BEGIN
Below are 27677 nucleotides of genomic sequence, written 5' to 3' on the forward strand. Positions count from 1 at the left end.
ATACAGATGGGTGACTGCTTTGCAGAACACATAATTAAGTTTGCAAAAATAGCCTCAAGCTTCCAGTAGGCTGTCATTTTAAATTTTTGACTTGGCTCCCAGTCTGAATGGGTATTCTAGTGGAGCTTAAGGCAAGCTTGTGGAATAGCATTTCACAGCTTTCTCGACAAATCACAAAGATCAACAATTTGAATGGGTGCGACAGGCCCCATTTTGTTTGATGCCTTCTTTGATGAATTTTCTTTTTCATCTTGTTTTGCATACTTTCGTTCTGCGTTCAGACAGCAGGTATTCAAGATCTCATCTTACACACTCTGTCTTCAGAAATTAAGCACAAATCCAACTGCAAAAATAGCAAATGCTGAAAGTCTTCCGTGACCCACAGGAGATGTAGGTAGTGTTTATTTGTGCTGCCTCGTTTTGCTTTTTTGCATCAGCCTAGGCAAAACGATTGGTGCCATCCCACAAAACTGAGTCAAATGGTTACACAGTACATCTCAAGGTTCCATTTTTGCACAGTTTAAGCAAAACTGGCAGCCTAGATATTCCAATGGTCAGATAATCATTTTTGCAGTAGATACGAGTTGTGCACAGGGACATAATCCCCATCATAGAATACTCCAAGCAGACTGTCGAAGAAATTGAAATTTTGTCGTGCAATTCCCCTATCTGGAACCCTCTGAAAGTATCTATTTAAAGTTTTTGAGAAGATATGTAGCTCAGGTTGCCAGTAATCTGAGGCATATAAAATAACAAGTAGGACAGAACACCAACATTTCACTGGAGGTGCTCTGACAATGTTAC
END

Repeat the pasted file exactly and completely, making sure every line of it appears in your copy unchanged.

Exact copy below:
Below are 27677 nucleotides of genomic sequence, written 5' to 3' on the forward strand. Positions count from 1 at the left end.
ATACAGATGGGTGACTGCTTTGCAGAACACATAATTAAGTTTGCAAAAATAGCCTCAAGCTTCCAGTAGGCTGTCATTTTAAATTTTTGACTTGGCTCCCAGTCTGAATGGGTATTCTAGTGGAGCTTAAGGCAAGCTTGTGGAATAGCATTTCACAGCTTTCTCGACAAATCACAAAGATCAACAATTTGAATGGGTGCGACAGGCCCCATTTTGTTTGATGCCTTCTTTGATGAATTTTCTTTTTCATCTTGTTTTGCATACTTTCGTTCTGCGTTCAGACAGCAGGTATTCAAGATCTCATCTTACACACTCTGTCTTCAGAAATTAAGCACAAATCCAACTGCAAAAATAGCAAATGCTGAAAGTCTTCCGTGACCCACAGGAGATGTAGGTAGTGTTTATTTGTGCTGCCTCGTTTTGCTTTTTTGCATCAGCCTAGGCAAAACGATTGGTGCCATCCCACAAAACTGAGTCAAATGGTTACACAGTACATCTCAAGGTTCCATTTTTGCACAGTTTAAGCAAAACTGGCAGCCTAGATATTCCAATGGTCAGATAATCATTTTTGCAGTAGATACGAGTTGTGCACAGGGACATAATCCCCATCATAGAATACTCCAAGCAGACTGTCGAAGAAATTGAAATTTTGTCGTGCAATTCCCCTATCTGGAACCCTCTGAAAGTATCTATTTAAAGTTTTTGAGAAGATATGTAGCTCAGGTTGCCAGTAATCTGAGGCATATAAAATAACAAGTAGGACAGAACACCAACATTTCACTGGAGGTGCTCTGACAATGTTAC